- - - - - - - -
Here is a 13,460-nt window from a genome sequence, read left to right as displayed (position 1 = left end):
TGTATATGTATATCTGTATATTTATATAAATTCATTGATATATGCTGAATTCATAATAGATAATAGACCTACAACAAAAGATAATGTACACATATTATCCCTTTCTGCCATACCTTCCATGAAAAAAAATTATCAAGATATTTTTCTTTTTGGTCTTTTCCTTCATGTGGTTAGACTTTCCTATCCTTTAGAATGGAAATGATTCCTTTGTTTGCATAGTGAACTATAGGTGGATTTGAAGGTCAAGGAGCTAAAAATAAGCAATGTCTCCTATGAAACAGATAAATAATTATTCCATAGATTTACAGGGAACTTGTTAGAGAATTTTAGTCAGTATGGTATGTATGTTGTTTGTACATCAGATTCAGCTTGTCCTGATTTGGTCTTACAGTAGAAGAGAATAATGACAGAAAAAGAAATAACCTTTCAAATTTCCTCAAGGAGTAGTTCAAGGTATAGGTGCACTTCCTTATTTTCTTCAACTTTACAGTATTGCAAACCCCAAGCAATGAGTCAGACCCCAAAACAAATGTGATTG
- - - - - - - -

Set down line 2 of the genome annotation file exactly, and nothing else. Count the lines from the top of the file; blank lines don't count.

TGTATATGTATATCTGTATATTTATATAAATTCATTGATATATGCTGAATTCATAATAGATAATAGACCTACAACAAAAGATAATGTACACATATTATCCCTTTCTGCCATACCTTCCATGAAAAAAAATTATCAAGATATTTTTCTTTTTGGTCTTTTCCTTCATGTGGTTAGACTTTCCTATCCTTTAGAATGGAAATGATTCCTTTGTTTGCATAGTGAACTATAGGTGGATTTGAAGGTCAAGGAGCTAAAAATAAGCAATGTCTCCTATGAAACAGATAAATAATTATTCCATAGATTTACAGGGAACTTGTTAGAGAATTTTAGTCAGTATGGTATGTATGTTGTTTGTACATCAGATTCAGCTTGTCCTGATTTGGTCTTACAGTAGAAGAGAATAATGACAGAAAAAGAAATAACCTTTCAAATTTCCTCAAGGAGTAGTTCAAGGTATAGGTGCACTTCCTTATTTTCTTCAACTTTACAGTATTGCAAACCCCAAGCAATGAGTCAGACCCCAAAACAAATGTGATTG